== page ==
Microsoft last week unveiled to analysts its three-tier vision for the future. Search, search and search.

The Redmond, Washington-headquartered software titan is to focus its R&D effort on integrating search capabilities into all its products - from video games through business software to operating systems.

Says Kevin Johnson, co-president of the platforms and services division: "Search will not be a destination, but it will become a utility [increasingly] woven into the fabric of all kinds of computing experiences."

The intent is to seamlessly integrate internet search into the Windows desktop operating system, Office productivity software, Xbox video games and Windows-driven cellphones.

Although Microsoft denies its objective is to topple Google, there is little doubt that besting its deadly rival is uppermost in its mind. Johnson cited analysts' forecast that the $27 billion (€21.18bn; £14.48bn) online advertising market will double in size over the next three years. "That's a great opportunity," said Johnson, "and Microsoft is uniquely positioned."

Opined Goldman Sachs haruspex Richard Sherlund: "Microsoft has to do well enough to keep people in the Microsoft environment - on the desktop, the Web or gaming online - so they don't leave the Microsoft environment to go to Google for search."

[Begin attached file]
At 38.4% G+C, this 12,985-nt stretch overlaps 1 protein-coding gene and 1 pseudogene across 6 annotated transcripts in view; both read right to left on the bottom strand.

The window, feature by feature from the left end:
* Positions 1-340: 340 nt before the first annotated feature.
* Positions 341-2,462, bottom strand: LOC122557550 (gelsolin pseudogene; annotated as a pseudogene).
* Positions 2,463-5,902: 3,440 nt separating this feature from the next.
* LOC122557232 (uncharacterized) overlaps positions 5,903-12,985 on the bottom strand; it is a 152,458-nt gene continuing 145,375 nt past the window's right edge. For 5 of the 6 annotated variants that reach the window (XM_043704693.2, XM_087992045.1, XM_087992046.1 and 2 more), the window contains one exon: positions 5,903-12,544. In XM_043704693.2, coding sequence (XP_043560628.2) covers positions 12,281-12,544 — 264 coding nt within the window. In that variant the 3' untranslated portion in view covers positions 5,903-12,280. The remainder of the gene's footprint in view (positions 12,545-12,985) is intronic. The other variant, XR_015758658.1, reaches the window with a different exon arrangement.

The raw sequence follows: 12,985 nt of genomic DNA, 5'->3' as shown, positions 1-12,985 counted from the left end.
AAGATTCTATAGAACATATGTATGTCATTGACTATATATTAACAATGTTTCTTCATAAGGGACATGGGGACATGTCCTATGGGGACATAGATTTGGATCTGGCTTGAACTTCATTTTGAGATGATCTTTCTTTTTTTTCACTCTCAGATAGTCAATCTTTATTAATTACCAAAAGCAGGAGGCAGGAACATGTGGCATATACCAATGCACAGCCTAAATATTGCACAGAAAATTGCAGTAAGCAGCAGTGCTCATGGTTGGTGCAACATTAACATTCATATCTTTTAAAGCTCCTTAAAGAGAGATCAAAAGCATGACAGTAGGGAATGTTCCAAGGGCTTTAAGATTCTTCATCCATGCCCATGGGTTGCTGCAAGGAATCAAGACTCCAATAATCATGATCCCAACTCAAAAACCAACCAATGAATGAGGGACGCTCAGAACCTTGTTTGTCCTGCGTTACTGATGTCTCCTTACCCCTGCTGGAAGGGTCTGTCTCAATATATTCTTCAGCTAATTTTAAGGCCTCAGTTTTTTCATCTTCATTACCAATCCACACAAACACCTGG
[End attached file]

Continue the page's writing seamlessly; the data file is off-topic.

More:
In May Microsoft formally launched its own search advertising technology, called AdCenter, into which it has integrated advertising technology acquired in its purchase of video game ad seller, Massive {WAMN: 05-May-06].

AdCenter enables marketers to measure clicks on their purchased keywords by time of day, day of the week and often by the age, gender and geographic location of the person seeing the ad.

Hypes Microsoft's chief of advertising strategy for internet services Yusuf Mehdi: "You get better information on what's working in your ad campaign and better return on investment. That's something you can't do on other systems."

Like Google, which is currently immersed in a click-fraud class action.

Unlike Google, however, AdCenter requires searchers to register and submit personal details. Given the growing antipathy towards Microsoft's surreptitious information-gathering tool, the so-called Windows Genuine Advantage, searcher-registration could rebound heavily on the software titan.

Microsoft is under no illusion that its ad growth will be swift.

In fiscal 2007 it projects online services revenue will increase by between 7% to 11%, garnering a maximum of $2.6bn. That would be a decided improvement on its just-ended fiscal with revenue down 2% to $2.3bn and its online unit floundering in a $77 million sea of red ink.

Google, in its last quarter, reported profit doubled to $721m while revenue grew 77% to $2.4bn.

Data sourced from New York Times; additional content by WARC staff